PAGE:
Nine months into the pandemic, Ms. Mishler told me that she still hadn’t hugged any strangers since that woman in the thrift store. When we spoke on the phone in November, she’d just taken a road trip to West Texas with her boyfriend, where the two had gone for walks, ignored the internet and watched what she called “Sky

TV,” which is just ... the sky. “It’s constant programmin­g,” she said, with customary Mishler sincerity. “We were there on the full moon.” The visit was part fun and part work, because she was also preparing for the next batch of videos. Ms. Mishler thinks in terms of themes, and January’s theme is breath. Under the West Texas stars she ruminated on respiratio­n: “Breath is a tool for calming. Breath is fuel that moves us. Breath is a birthright.” But then, she said, she had to pause at the word birthright, as her mind turned to the killing of George Floyd.

Recalling this, she began to cry softly. It was an odd moment. His death ignited not only one of the largest waves of protests in U.S. history but also the most depraved behavior in the history of influencer­s, who did things like pose in front of protests wearing beachy blond waves and a bold red lip — trying to help, maybe, but also capitalizi­ng on a moment of mourning and fury. For someone who isn’t Ms. Mishler, the leap from yogic breathing to state violence might be unconvinci­ng, or worse, cynical.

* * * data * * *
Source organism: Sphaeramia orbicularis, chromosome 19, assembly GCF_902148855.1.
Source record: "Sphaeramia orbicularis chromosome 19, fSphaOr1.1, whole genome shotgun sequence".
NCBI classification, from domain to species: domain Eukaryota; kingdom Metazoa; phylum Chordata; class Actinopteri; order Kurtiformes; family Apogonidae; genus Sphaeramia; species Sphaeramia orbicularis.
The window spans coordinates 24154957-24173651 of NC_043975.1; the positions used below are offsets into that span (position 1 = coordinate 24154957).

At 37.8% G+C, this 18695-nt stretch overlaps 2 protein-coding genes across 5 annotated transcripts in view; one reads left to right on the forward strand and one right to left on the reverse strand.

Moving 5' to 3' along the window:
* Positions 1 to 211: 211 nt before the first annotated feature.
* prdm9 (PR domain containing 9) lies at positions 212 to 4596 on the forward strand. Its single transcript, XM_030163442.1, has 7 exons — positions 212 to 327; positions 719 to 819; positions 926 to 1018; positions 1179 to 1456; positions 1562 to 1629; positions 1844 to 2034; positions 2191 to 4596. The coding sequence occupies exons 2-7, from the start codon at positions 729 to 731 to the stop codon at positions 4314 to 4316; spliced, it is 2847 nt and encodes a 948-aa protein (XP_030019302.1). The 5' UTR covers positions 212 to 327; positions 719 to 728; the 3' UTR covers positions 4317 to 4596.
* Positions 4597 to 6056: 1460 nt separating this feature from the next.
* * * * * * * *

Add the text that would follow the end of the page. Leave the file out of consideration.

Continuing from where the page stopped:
But on the phone, it came off as wholeheart­ed, and it’s this quality of hers that people love about her. It’s what allows her to speak to so many through laptop screens that are otherwise inert or oppressive. Ms. Mishler has plucked the underlying assumption of yoga — the idea that everybody on earth needs help with something — and rejected all the elements that can be off-putting: the crystals, the perfection­ism, the ego, the expensive clothes, the competitiv­eness. She has even got rid of the studio. The benefit of teaching over YouTube is that it coaxes people to find solace by themselves — not in a class surrounded by other students, not with an audience, not under the eye of an instructor.

Because these things can vanish overnight, as we’ve seen, leaving us to grapple with what Ms. Mishler has been getting at this whole time.

“Who are you when you’re not performing?” she asked me on the phone. “What are you doing when no one’s watching?”

 ?? ELI DURST FOR THE NEW YORK TIMES ?? Ms. Mishler demonstrat­ing the plow at home in Austin.
ELI DURST FOR THE NEW YORK TIMES Ms. Mishler demonstrat­ing the plow at home in Austin.
 ?? ELI DURST FOR THE NEW YORK TIMES ?? Ms. Mishler, of “Yoga With Adriene,” at home with her dog, Benji.
ELI DURST FOR THE NEW YORK TIMES Ms. Mishler, of “Yoga With Adriene,” at home with her dog, Benji.